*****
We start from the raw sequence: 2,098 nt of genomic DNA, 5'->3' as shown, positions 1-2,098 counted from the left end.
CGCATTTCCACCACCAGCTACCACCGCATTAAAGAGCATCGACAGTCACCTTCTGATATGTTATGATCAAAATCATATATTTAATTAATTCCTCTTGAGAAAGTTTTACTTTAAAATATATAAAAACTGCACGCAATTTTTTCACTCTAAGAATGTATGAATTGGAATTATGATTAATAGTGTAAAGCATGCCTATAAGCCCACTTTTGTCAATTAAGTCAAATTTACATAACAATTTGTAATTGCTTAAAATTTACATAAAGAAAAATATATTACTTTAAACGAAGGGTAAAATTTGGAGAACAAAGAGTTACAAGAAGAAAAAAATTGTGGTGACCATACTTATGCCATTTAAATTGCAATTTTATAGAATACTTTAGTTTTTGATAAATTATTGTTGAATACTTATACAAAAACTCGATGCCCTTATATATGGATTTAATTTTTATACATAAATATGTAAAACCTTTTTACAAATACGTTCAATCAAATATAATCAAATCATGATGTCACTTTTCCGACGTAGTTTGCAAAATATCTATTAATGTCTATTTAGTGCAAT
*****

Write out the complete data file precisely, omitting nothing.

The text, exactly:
We start from the raw sequence: 2,098 nt of genomic DNA, 5'->3' as shown, positions 1-2,098 counted from the left end.
CGCATTTCCACCACCAGCTACCACCGCATTAAAGAGCATCGACAGTCACCTTCTGATATGTTATGATCAAAATCATATATTTAATTAATTCCTCTTGAGAAAGTTTTACTTTAAAATATATAAAAACTGCACGCAATTTTTTCACTCTAAGAATGTATGAATTGGAATTATGATTAATAGTGTAAAGCATGCCTATAAGCCCACTTTTGTCAATTAAGTCAAATTTACATAACAATTTGTAATTGCTTAAAATTTACATAAAGAAAAATATATTACTTTAAACGAAGGGTAAAATTTGGAGAACAAAGAGTTACAAGAAGAAAAAAATTGTGGTGACCATACTTATGCCATTTAAATTGCAATTTTATAGAATACTTTAGTTTTTGATAAATTATTGTTGAATACTTATACAAAAACTCGATGCCCTTATATATGGATTTAATTTTTATACATAAATATGTAAAACCTTTTTACAAATACGTTCAATCAAATATAATCAAATCATGATGTCACTTTTCCGACGTAGTTTGCAAAATATCTATTAATGTCTATTTAGTGCAAT